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Infant Laser Frenectomy
What is a tongue tie?
A tongue tie occurs when the thin membrane under the baby’s tongue (the lingual frenulum) restricts the movement of the tongue. Restricted tethered oral tissue can interfere with breastfeeding, speech and development, sleeping disorders, sinus and jaw growth, tooth alignment and eating function, to name a few. Also, infants with tongue ties can affect their ability to breastfeed and lead to poor latch, nipple pain and trauma, decreased milk intake and a decline in milk supply over time. The medical term for tongue tie is “ankyloglossia” and studies show the defect is likely hereditary.
What is a lip tie?
Many babies with a tongue tie also have an abnormally tight membrane attaching their upper lip to their upper gums (the labial frenulum). This is called a lip tie. Babies with a lip tie often have difficulty flanging their lips properly to feed and can’t create a proper seal at the breast. This can cause them to take in excess air during breastfeeding, which often makes these babies gassy and fussy.
The mobility of the tongue is very important during breastfeeding, both for the mother and the baby. A baby with a tied tongue may not be able to latch deeply onto the breast, past the nipple onto the areola. This compresses the nipple onto the hard palate in the baby’s mouth, leading to nipple pain and skin breakdown for the mother. A tongue tie often accompanies a high palate, which also decreases the suction and further reduces milk transfer.
Babies with ties may not maintain a latch for long enough to take in a full feeding, while others may remain attached to the breast for long periods of time without taking in enough milk. Some infants will feed only during the mother’s milk ejection reflex, or “let-down” when the milk ejects more freely, but won’t continue to draw milk out of the breast when this slows. Bottle feeding allows milk to drip into the mouth without effort, thus requiring less tongue muscle effort than is needed for breastfeeding.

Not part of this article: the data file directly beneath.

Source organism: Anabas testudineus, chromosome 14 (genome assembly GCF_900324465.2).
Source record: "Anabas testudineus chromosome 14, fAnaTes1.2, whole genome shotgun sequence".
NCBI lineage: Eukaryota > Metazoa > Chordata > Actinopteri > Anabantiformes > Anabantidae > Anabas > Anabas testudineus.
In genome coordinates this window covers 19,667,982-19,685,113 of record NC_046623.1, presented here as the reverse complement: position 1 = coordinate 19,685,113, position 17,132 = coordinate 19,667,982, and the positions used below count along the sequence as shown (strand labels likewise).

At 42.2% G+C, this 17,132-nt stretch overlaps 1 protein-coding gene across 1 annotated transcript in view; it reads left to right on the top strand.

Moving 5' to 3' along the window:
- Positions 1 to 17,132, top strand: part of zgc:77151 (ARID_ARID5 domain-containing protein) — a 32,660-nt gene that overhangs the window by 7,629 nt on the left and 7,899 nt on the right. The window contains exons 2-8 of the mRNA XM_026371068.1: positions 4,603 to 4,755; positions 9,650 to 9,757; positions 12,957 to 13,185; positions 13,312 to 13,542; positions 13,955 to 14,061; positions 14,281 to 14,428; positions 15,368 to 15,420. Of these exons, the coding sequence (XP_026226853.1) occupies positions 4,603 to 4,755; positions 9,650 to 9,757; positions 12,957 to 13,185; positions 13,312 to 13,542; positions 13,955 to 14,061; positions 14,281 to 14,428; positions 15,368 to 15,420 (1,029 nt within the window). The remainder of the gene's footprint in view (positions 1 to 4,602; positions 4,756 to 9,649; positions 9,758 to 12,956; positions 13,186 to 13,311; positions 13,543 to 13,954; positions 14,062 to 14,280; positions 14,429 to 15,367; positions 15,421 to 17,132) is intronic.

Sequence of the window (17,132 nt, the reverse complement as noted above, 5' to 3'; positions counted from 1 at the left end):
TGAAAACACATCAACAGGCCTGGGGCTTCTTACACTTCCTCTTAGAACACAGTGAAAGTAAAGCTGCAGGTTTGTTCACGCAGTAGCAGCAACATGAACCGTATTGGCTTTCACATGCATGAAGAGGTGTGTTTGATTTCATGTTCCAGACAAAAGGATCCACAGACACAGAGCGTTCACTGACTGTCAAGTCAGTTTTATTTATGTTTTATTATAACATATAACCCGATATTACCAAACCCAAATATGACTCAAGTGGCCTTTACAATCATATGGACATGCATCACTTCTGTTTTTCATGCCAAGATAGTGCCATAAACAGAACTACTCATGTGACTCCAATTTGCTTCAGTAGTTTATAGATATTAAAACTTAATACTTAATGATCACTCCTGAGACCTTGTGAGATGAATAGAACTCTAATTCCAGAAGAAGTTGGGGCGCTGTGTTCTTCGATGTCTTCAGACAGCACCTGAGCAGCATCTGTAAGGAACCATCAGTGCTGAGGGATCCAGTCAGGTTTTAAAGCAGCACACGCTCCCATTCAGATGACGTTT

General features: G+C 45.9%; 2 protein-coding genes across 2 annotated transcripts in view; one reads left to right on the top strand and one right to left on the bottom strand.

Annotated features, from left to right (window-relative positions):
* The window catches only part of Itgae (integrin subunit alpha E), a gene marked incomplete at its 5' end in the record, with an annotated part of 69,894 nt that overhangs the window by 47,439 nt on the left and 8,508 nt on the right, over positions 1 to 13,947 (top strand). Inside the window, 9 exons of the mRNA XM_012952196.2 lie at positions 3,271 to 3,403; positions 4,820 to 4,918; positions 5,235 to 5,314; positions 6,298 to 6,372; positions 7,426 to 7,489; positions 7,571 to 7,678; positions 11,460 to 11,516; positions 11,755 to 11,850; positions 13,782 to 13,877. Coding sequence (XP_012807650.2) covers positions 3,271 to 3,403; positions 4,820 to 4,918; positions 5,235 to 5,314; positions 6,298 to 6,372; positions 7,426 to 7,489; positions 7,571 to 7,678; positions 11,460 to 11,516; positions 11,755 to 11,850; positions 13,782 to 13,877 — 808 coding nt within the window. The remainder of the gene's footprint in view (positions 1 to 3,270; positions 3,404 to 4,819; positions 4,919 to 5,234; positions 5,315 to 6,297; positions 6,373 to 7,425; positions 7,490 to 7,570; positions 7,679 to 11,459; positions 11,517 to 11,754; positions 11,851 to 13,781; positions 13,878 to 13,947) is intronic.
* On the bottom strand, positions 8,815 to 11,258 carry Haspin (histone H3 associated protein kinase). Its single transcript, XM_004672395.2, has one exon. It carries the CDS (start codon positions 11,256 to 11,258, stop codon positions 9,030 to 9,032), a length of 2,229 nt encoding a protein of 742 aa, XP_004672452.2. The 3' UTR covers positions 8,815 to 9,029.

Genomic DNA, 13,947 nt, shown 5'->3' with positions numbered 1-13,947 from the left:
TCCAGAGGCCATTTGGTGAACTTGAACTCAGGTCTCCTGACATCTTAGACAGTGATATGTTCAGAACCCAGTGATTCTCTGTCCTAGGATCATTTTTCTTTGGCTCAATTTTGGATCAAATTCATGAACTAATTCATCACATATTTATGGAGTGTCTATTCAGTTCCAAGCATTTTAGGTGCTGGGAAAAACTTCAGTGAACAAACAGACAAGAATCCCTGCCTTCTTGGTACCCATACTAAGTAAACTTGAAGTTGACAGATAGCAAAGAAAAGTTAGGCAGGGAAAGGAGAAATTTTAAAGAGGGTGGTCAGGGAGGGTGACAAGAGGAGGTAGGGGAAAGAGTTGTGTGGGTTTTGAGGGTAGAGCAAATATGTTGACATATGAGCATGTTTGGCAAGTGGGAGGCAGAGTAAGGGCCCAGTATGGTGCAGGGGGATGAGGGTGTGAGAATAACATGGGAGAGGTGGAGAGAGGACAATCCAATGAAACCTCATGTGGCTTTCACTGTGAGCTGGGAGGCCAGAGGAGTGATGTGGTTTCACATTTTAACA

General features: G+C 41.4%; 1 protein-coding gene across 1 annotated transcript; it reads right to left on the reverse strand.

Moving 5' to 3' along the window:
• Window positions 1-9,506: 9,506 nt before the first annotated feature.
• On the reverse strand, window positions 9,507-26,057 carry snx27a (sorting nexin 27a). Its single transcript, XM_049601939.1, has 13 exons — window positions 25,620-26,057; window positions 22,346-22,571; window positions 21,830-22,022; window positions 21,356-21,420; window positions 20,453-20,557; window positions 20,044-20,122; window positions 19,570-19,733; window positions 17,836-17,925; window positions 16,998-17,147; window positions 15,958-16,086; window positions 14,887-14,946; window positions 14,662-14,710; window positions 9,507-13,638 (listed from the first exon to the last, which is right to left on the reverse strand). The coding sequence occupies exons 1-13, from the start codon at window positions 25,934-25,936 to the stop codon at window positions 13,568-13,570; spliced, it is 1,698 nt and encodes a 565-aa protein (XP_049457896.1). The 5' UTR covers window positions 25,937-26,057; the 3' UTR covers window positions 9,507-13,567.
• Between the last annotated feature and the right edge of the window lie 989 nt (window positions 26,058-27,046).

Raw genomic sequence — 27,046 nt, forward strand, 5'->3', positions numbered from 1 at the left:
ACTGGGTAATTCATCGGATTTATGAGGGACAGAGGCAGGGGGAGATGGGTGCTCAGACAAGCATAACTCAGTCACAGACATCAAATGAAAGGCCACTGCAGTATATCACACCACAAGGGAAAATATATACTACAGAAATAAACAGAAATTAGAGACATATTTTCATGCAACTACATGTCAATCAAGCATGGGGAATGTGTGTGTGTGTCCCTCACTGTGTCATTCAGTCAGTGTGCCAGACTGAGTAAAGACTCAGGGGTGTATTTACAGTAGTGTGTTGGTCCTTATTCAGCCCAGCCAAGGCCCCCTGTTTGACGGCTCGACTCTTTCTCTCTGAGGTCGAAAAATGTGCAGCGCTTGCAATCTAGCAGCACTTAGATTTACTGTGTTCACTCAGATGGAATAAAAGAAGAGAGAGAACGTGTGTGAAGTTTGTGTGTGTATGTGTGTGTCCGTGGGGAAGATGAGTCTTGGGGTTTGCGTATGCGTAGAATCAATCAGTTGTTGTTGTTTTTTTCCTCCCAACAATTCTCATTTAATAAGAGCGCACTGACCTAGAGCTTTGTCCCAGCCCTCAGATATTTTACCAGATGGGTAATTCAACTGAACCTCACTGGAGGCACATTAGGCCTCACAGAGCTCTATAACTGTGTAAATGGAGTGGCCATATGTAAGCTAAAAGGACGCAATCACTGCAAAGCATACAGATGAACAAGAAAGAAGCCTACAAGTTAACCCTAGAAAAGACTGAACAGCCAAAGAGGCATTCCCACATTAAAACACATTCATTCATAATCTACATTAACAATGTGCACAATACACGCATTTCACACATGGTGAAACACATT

An infant’s inability to breastfeed often results in the mother giving up breastfeeding entirely, while being told that the problem is her fault. In reality, the problems may actually result from restricted tongue and upper lip attachments – making normal function, mobility and breastfeeding difficult or impossible.
Feeding a Baby Comfortably and Efficiently is the Most Important Aspect of a Newborn’s Life and a Precious Experience for a New Mom.
A normal frenum is a connective band bringing two soft tissue pieces together. In some cases, if that band connects too low or tight it may result in a condition know as Restricted Tethered Oral Tissue (RTOT) or commonly known as a Tongue-Tie or a Lip-Tie. These conditions can jeopardize the beautiful nursing relationship between a mother and her newborn.
This tissue can be restrictive in nature, similar to how webbed fingers can become restricted with extra skin attaching to high. Imagine how a surgical release of webbed tissue allows fingers to be free and function well. A frenectomy procedure allows a baby to freely use their lip and tongue for an efficient, effective, and comfortable feeding experience.
Signs and Symptoms of Tongue and Lip Ties
Some babies with Restrictive Tethered Oral Tissues are able to attach to the breast and suck well though many of these infants struggle with other breastfeeding problems. However, it is important to note that these signs can be linked to other breastfeeding problems and are not solely related to ties.